I was very interested in your article about women in medicine, especially at Dartmouth. I graduated from Columbia University College of Physicians and Surgeons in 1953 and served my rotating internship at the old Mary Hitchcock Hospital. The feeling was that it would be "okay," since I was married to an internist who was spending a year as a cardiologist at the White River Junction VA. (We lived for that year at 6 Rope Ferry Road.)
I was told there had been one other female intern, but "she had worn long earrings in the operating room." I recused myself from army-style physicals at Dick's House but did take the urology rotation, much to the apprehension of the staff.
My experiences mirror those of the women quoted in the article. When I was applying to medical school, I was often asked "How many times have you been in love?" and "Do you plan to get married?" and "Certainly you don't expect to have children!" It was only after I earned an M.S. in zoology and reapplied that my application was taken seriously.
Application for residency was somewhat more straightforward, since I was headed for a career in anesthesiology. I started at the Massachusetts General Hospital (MGH) and transferred to the Peter Bent Brigham Hospital (PBBH) after six months. At the MGH, the men had call rooms in the hospital, but the women's call rooms were in an old firehouse down the street. We literally ran between buildings, since it was a very questionable area near Scolley Square. I disconcerted the PBBH because anesthesia was a section within the Department of Surgery at that time. So I was the first woman in surgery at the PBBH, in spite of the fact that, so I was told, there were "no call rooms for women" except with the nurses.
Academic advancement was dependent on publishing, and I could not manage that and my household of three sons. In the beginning, I wasn't even allowed to take the specialty boards (because I'd "interrupted my training" with pregnancy—although interruption for service in the military was approved; this policy was later countermanded). Since there was no option for maternity leave, I had to change hospitals each time I gave birth.
Attitudes have changed since then, thank goodness. I practiced for 35 years and loved it, despite the roadblocks.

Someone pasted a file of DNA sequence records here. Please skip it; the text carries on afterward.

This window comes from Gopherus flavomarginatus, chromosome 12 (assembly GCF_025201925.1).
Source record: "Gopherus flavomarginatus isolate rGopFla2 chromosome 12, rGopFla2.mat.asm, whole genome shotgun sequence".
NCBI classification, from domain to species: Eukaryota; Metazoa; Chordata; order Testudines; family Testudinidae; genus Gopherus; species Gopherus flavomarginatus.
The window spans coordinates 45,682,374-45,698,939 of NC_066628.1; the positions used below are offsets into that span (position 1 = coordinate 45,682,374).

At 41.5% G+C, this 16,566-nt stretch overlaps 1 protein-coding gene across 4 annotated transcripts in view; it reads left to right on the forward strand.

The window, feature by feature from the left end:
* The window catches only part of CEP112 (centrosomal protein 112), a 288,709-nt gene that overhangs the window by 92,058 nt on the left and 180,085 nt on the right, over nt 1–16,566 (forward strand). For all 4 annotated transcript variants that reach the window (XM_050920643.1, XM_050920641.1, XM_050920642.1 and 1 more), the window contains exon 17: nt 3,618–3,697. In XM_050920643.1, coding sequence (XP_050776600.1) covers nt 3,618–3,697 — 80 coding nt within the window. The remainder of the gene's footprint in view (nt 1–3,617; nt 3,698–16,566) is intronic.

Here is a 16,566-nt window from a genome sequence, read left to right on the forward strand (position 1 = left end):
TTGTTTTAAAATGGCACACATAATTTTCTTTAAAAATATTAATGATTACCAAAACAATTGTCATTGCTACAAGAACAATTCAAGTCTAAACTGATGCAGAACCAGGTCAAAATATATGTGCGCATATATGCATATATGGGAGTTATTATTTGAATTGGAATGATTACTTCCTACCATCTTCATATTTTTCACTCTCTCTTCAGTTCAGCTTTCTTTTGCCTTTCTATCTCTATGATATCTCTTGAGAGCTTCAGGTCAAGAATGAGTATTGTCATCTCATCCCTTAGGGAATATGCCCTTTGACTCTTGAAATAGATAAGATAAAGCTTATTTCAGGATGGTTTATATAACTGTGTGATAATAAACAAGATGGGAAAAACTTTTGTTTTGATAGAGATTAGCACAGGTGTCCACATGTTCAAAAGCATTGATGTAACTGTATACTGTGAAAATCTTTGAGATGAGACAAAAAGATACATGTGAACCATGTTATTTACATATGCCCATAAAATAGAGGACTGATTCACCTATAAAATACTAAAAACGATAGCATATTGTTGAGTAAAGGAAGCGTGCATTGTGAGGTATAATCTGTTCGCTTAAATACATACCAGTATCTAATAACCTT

Julie S. Crocker, M.D.
I just read the article about Dartmouth Ears and wanted to congratulate all the participants in the program.
I am a volunteer caregiver coach with a similar program at Montefiore Medical Center in the Bronx. Volunteers at our Caregiver Support Center aren't involved directly with patients, like Ears volunteers, but we are involved, as needed, with their caregivers. We can offer a lovely lounge area with phone and computer access and, most important, shoulders to lean on as we listen to their concerns.
Caregivers are most appreciative, and if they're pleased with our services then it must help patients as well. We currently have 16 volunteers who staff the center from 9:00 to 5:00, five days a week, plus one paid, very capable administrative assistant.
Once again, all the best with Dartmouth Ears.
Dartmouth College '47
This letter has been in my head ever since I read Jennifer Durgin's article about NH-INBRE. I am now finally sending it.
She is a great writer—that much is certain. What I particularly loved about her article was her ability to so succinctly identify the key element of our program and to work it into a beautiful narrative—about scientific haves and have-nots and how we at DMS are addressing a statewide concern.
The story reinforced for me the central meaning of the program; this is why I accepted the job and why I enjoy the work we do. I was fascinated, even awed, to see it captured in print. Thank you—a million thanks, really. I'll be keeping this article with me for many years to come!
Wise is the project manager at DMS for NH-INBRE—the New Hampshire IDeA (Institutional Development Award) Network of Biomedical Research Excellence. The program, funded by a $15-million federal grant, aims to improve scientific research and education at eight undergraduate institutions in the state.